Malibu Media, LLC v. John Doe (Case No. 2:13-cv-00971)
Malibu Media, LLC v. John Doe subscriber assigned IP address 173.54.255.28 (Case No. 2:13-cv-00972)
Malibu Media, LLC v. John Doe (Case No. 2:13-cv-00973)

Wisconsin Eastern District Court
Mary Katherine Schulz of Schulz Law Firm, PC

Malibu Media LLC v. John Doe (Case No. 2:13-cv-00217)
Malibu Media LLC v. John Doe (Case No. 2:13-cv-00213)

California Southern District Court
Leemore L Kushner of Kushner Law Group

Malibu Media, LLC v. John Doe (Case No. 3:13-cv-00433)
Malibu Media, LLC v. John Doe (Case No. 3:13-cv-00434)
Malibu Media, LLC v. John Doe (Case No. 3:13-cv-00435)
Malibu Media, LLC v. John Doe (Case No. 3:13-cv-00436)
Malibu Media, LLC v. John Doe (Case No. 3:13-cv-00437)
Malibu Media, LLC v. John Doe (Case No. 3:13-cv-00438)
Malibu Media, LLC v. John Doe (Case No. 3:13-cv-00440)
Malibu Media, LLC v. John Doe (Case No. 3:13-cv-00442)
Malibu Media, LLC v. John Doe (Case No. 3:13-cv-00443)

Florida Middle District Court
M. Keith Lipscomb (a.k.a. Michael K. Lipscomb) of Lipscomb Eisenberg & Baker PL

Malibu Media, LLC v. John Doe (Case No. 8:13-cv-00467)
Malibu Media, LLC v. John Doe (Case No. 8:13-cv-00468)
Malibu Media, LLC v. John Doe (Case No. 8:13-cv-00469)
Malibu Media, LLC v. John Doe (Case No. 8:13-cv-00470)
Malibu Media, LLC v. John Doe (Case No. 8:13-cv-00471)
Malibu Media, LLC v. John Doe (Case No. 8:13-cv-00472)

Florida Southern District Court
M. Keith Lipscomb (a.k.a. Michael K. Lipscomb) of Lipscomb Eisenberg & Baker PL

Malibu Media, LLC v. John Doe (Case No. 9:13-cv-80178)

Colorado District Court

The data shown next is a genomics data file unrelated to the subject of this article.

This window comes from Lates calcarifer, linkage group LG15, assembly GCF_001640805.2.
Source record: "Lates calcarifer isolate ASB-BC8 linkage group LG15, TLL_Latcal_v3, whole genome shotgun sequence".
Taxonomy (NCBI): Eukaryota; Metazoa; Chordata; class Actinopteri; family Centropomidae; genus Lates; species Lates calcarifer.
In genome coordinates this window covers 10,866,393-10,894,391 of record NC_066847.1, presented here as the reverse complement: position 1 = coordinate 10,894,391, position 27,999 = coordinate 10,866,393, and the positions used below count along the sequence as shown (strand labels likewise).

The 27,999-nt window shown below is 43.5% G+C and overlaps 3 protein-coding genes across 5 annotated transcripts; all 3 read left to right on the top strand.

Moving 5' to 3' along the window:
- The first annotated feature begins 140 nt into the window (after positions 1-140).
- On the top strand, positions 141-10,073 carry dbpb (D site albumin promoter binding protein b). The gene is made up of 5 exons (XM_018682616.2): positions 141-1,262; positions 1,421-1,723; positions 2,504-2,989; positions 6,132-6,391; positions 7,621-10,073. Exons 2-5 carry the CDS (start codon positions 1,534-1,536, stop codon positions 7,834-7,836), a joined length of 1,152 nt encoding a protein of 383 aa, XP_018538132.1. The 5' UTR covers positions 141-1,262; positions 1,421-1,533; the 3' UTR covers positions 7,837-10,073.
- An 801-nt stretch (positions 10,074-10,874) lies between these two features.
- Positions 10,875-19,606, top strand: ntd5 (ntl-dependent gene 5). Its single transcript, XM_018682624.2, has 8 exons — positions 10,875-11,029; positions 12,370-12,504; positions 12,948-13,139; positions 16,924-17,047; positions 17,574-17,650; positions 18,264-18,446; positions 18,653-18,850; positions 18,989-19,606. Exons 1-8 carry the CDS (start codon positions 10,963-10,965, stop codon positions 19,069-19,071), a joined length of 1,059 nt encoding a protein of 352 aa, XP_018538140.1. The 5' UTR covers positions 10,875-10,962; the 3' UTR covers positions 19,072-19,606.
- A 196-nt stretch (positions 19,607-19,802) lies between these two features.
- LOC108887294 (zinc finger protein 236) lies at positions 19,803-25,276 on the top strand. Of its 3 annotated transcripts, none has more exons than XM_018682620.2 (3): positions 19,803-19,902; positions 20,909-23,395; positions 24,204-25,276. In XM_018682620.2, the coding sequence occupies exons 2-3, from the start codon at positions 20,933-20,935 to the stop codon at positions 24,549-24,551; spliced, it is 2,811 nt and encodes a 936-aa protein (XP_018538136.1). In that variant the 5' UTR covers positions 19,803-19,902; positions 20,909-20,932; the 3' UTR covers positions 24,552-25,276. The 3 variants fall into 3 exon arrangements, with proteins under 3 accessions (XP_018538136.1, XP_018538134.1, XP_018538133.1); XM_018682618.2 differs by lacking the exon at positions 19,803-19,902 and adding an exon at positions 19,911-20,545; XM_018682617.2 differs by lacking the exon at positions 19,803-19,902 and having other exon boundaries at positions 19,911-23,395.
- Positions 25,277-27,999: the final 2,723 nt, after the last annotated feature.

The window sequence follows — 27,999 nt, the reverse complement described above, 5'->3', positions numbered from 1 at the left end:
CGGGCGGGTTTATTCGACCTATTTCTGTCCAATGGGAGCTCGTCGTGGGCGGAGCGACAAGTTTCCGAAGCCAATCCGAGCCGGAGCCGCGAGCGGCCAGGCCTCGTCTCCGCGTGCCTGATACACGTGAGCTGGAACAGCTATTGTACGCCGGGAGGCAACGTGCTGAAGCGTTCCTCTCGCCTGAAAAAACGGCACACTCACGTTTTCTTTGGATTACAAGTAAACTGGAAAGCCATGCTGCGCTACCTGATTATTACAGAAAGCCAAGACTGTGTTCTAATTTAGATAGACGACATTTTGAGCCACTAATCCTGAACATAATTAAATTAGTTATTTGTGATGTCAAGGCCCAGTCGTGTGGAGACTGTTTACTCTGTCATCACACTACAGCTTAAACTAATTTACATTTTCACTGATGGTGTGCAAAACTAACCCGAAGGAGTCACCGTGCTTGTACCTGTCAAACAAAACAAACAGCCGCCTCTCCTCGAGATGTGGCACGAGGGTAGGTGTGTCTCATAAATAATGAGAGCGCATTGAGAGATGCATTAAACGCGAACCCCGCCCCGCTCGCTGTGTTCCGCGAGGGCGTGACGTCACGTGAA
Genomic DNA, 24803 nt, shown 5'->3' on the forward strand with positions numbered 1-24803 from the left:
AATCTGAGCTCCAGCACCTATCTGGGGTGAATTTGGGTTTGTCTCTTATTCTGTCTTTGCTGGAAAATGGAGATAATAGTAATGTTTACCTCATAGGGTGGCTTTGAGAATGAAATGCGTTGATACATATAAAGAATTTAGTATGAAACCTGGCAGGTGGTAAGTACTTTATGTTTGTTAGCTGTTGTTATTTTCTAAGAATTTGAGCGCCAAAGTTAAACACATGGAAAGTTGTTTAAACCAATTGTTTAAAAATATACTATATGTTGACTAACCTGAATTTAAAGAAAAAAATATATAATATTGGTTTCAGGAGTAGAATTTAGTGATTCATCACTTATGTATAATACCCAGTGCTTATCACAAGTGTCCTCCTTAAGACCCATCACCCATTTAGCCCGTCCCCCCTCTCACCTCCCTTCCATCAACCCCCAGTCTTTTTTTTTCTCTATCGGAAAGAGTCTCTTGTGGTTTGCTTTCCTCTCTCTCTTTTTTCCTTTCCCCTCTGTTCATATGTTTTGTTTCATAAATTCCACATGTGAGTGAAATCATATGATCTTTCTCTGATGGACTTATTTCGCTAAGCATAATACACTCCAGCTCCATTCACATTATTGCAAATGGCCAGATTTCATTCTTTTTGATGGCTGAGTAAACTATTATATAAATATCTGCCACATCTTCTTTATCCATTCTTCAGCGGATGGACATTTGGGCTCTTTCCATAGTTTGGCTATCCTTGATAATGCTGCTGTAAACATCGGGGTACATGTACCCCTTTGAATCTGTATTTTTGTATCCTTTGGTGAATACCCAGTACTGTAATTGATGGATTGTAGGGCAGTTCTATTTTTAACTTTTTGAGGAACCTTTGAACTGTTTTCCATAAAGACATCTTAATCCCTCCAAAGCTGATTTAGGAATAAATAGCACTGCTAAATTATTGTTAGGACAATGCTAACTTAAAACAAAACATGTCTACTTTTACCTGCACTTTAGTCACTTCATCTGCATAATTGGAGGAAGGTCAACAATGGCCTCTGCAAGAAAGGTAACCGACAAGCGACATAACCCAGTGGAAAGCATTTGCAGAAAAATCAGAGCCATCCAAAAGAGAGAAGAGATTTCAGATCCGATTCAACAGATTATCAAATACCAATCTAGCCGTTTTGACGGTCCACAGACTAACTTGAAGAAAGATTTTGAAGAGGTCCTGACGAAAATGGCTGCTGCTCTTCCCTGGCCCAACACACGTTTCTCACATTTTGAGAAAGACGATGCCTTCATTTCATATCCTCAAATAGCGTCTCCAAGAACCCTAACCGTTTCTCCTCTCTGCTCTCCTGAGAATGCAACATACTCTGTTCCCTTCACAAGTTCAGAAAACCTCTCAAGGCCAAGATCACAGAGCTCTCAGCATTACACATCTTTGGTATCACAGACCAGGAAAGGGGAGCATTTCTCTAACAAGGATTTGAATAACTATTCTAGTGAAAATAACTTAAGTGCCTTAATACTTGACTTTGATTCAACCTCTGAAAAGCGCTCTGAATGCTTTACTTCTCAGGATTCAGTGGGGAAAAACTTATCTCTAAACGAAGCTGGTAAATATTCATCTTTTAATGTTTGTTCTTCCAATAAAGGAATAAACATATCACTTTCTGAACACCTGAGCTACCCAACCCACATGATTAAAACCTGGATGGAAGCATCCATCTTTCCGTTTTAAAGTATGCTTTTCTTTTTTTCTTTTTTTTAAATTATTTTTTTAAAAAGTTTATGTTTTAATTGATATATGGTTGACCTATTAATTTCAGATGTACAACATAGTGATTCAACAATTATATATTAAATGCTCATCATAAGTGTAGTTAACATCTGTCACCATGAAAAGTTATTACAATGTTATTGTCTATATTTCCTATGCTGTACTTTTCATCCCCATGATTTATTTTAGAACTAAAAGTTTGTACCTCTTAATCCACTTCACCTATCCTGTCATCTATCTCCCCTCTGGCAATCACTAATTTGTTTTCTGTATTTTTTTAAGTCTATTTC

Jason Aaron Kotzker of Kotzker Law Group

Malibu Media, LLC v. John Doe subscriber assigned IP address 97.121.170.141 (Case No. 1:13-cv-00428)
Malibu Media, LLC v. John Doe subscriber assigned IP address 69.29.143.104 (Case No. 1:13-cv-00424)
Malibu Media, LLC v. John Doe subscriber assigned IP address 71.218.22.157 (Case No. 1:13-cv-00426)
Malibu Media, LLC v. John Doe subscriber assigned IP address 75.171.198.44 (Case No. 1:13-cv-00427)
Malibu Media, LLC v. John Doe subscriber assigned IP address 97.121.170.141 (Case No. 1:13-cv-00428)
Malibu Media, LLC v. John Doe subscriber assigned IP address 69.29.143.104 (Case No. 1:13-cv-00424)
Malibu Media, LLC v. John Doe subscriber assigned IP address 63.225.246.31 (Case No. 1:13-cv-00423)
Malibu Media, LLC v. John Doe subscriber assigned IP address 71.212.197.251 (Case No. 1:13-cv-00425)
Malibu Media, LLC v. John Doe subscriber assigned IP address 71.218.22.157 (Case No. 1:13-cv-00426)
Malibu Media, LLC v. John Doe subscriber assigned IP address 75.171.198.44 (Case No. 1:13-cv-00427)